c: apparent diffusion coefficient map
d: calculated ADC map (takes into account T2 shine through)

The lesion in the right lobe of the liver is seen on the STIR image as having central hyperintensity, with a rim of intermediate signal tissue. This rim is bright on the DWI image and darker on the ADC map, indicating restricted diffusion. Bear in mind that this is a subjective assessment, and that proper reading of these images necessitates using ROIs to measure the ADC value. The calculated ADC map shows the rim as bright - confirming restricted diffusion. 

Conversely, the centre of the lesion is mildly hyperintense on both the DWI and ADC, in keeping with T2 shine through - confirmed on the calculated ADC map.

This turned out to be a metastatic deposit with central necrosis. The active tumour (with restricted diffusion) is the rim of the lesion, with the tumour growing radially outwards and leaving necrosis in the centre. Abscesses usually have restricted diffusion throughout.

This chart is a very simplistic illustration of how signal change is classified on DWI images, and once again, this subjective assessment should be backed up by an objective assessment of the ADC values using ROI tools.

One of the applications of this technique under research is using the ADC value of lesions to monitor the response to therapy, as we move away from using simply 2 dimensional measurements to a multiparametric assessment of tumours. For detailed reading, the following references will provide a lot of relevant background information, and are useful for an overview of use of DWI in abdominal imaging:

Sinha et al in Radiographics and Sandrasegaran in Radiology Clinics of North America.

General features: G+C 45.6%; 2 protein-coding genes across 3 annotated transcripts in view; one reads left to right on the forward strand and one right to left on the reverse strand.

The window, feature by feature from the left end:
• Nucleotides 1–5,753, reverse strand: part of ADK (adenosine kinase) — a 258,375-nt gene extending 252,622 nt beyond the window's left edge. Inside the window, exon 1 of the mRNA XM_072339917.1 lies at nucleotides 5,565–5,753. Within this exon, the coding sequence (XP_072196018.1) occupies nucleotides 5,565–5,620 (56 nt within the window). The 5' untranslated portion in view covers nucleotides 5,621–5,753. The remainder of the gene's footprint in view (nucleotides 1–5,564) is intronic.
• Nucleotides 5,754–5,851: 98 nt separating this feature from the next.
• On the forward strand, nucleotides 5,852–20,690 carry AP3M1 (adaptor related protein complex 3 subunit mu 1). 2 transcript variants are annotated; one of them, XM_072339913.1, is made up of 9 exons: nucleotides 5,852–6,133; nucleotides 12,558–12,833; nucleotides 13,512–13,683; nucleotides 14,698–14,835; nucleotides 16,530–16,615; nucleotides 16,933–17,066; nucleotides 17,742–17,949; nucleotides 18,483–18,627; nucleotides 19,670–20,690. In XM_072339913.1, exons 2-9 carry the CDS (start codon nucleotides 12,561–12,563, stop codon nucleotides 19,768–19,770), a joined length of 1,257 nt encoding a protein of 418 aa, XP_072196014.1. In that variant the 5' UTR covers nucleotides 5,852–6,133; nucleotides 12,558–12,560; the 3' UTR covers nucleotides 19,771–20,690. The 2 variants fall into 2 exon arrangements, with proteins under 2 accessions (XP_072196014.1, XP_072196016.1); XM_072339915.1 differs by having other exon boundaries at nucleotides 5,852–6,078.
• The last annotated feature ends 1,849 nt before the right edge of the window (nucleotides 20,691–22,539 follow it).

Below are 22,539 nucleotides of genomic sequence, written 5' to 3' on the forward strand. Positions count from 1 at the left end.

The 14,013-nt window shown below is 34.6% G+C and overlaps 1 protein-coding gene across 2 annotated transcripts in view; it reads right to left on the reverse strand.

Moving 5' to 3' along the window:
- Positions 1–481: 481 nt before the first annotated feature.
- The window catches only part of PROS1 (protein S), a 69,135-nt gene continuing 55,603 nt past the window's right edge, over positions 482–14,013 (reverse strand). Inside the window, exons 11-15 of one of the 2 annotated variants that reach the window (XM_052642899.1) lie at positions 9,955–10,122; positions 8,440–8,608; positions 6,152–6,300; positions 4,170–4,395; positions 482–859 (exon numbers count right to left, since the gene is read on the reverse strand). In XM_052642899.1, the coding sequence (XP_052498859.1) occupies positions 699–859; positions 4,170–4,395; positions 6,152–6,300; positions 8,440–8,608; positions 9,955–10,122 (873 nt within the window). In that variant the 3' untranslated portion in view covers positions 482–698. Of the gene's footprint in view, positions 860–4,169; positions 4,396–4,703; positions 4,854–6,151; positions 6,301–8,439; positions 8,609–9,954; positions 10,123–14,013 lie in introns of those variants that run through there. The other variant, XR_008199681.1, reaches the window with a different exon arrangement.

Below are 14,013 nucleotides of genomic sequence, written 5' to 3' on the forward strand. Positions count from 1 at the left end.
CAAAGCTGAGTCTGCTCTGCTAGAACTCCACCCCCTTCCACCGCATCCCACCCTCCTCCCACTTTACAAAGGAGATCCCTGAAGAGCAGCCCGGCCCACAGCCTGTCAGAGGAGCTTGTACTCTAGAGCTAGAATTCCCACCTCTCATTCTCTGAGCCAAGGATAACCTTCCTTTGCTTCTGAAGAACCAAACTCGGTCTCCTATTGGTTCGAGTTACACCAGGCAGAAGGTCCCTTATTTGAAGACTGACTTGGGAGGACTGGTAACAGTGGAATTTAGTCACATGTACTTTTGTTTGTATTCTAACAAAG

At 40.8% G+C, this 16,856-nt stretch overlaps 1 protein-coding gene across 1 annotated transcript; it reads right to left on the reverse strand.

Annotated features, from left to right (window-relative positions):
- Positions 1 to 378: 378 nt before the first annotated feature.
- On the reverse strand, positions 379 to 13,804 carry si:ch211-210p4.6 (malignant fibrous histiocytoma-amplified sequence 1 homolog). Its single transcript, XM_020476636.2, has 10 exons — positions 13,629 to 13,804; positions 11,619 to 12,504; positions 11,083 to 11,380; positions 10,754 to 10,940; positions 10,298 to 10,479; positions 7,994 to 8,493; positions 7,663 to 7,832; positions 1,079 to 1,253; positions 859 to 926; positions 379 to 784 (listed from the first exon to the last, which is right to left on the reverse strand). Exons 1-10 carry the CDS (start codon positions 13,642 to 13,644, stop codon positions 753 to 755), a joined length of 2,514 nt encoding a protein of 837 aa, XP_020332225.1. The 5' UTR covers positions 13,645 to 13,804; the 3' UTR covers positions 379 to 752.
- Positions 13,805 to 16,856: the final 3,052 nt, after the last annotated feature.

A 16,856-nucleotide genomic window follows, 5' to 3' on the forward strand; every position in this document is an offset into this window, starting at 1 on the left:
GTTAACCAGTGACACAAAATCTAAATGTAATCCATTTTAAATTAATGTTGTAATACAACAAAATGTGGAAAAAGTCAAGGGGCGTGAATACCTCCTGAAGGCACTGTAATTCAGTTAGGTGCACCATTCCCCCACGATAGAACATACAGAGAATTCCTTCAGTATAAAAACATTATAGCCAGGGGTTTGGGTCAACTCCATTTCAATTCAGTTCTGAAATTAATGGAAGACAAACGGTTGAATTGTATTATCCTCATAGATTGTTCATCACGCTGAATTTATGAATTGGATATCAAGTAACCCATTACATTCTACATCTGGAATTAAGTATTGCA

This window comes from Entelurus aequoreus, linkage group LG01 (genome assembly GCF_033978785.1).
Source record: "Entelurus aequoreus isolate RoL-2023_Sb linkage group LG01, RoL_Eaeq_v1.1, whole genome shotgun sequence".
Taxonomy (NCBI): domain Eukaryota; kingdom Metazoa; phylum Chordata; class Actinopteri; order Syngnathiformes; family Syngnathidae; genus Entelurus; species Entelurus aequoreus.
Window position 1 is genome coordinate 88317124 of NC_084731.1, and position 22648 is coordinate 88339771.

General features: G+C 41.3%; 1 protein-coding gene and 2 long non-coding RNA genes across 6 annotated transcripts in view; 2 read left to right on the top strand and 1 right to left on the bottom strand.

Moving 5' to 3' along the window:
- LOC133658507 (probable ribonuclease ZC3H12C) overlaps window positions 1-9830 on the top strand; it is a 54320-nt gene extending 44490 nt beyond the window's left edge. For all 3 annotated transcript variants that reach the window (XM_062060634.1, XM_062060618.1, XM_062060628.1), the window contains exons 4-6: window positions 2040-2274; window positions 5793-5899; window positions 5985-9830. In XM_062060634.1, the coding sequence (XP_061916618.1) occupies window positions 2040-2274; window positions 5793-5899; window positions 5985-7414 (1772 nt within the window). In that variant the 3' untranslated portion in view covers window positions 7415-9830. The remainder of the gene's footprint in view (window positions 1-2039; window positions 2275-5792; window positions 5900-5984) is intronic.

Wednesday, 22 July 2015

xrayoftheweek 29: can you find an abnormality on this chest x-ray?

Can you find an abnormality on this week's #xrayoftheweek?

Wednesday, 15 July 2015

xrayoftheweek 28: what's the story behind this cine clip?

This week's #xrayoftheweek is this cine clip of a fluoroscopy study - from this clip, can you work out:
1. what treatment the person has had before?
2. what is the current complication?

Wednesday, 8 July 2015

xrayoftheweek 27: where is the pathology?

This week's #xrayoftheweek is one for non-radiologists - there is airspace opacification on this chest x-ray (the shadowing in the right lung). 

The questions for you are:
1. which lobe is it in?
2. how can you tell?

Tuesday, 30 June 2015

xrayoftheweek 26: dynamic pelvic floor MRI (proctogram)

The latest #xrayoftheweek is a special one linked to a talk I'm giving this morning (or will have given if you are reading this after 1 pm on Wednesday 1st July!) about Pelvic Floor Imaging at the UKRC meeting in Liverpool. This is the UK's largest radiology conference and I am delighted to have been invited to talk about this.

This video is the dynamic evacuation sequence used to evaluate for the presence and degree of prolapse of the pelvic organs. Read on below to learn about what this video shows.

Tuesday, 23 June 2015

xrayoftheweek 25: why is this woman in pain?

This is a coronal CT reconstruction in someone who attends the emergency department with a short history of severe abdominal pain. On examination, they have diffuse tenderness across the mid and lower abdomen. From these images, can you:

  1. work out what type of surgery they have had in the past?
  2. what is the current problem?

You can scroll through these images on my Radiopaedia upload of this case.

Wednesday, 17 June 2015

xrayoftheweek 24: anything unusual about the anatomy here?

This man was having a CT to follow up a small lung nodule - what do you think about the vascular anatomy in this week's #xrayoftheweek - is it normal?

Tuesday, 9 June 2015

xrayoftheweek 23: what's the story behind this xray?

This week's #xrayoftheweek is the type that is loved in radiology exams - there are a number of findings which add up to a story, and it can be worked out all from careful analysis of the x-ray.

Can you work it out?

Wednesday, 3 June 2015

xrayoftheweek 22: abnormality and differential diagnosis?

It's a slightly tricky chest x-ray for this week's #xrayoftheweek. Can you see any abnormalities on this x-ray, and what is your differential diagnosis?
(hint: the background lung parenchyma looks a little "noisy" but is otherwise normal)

Wednesday, 27 May 2015

xrayoftheweek 21 - can you spot the variant anatomy here?

This week's #xrayoftheweek is this oblique image from a CT - there is no abnormality, but there is a common anatomic variant - can you spot it?

Friday, 22 May 2015

Need a 2nd opinion on your scan? I can help!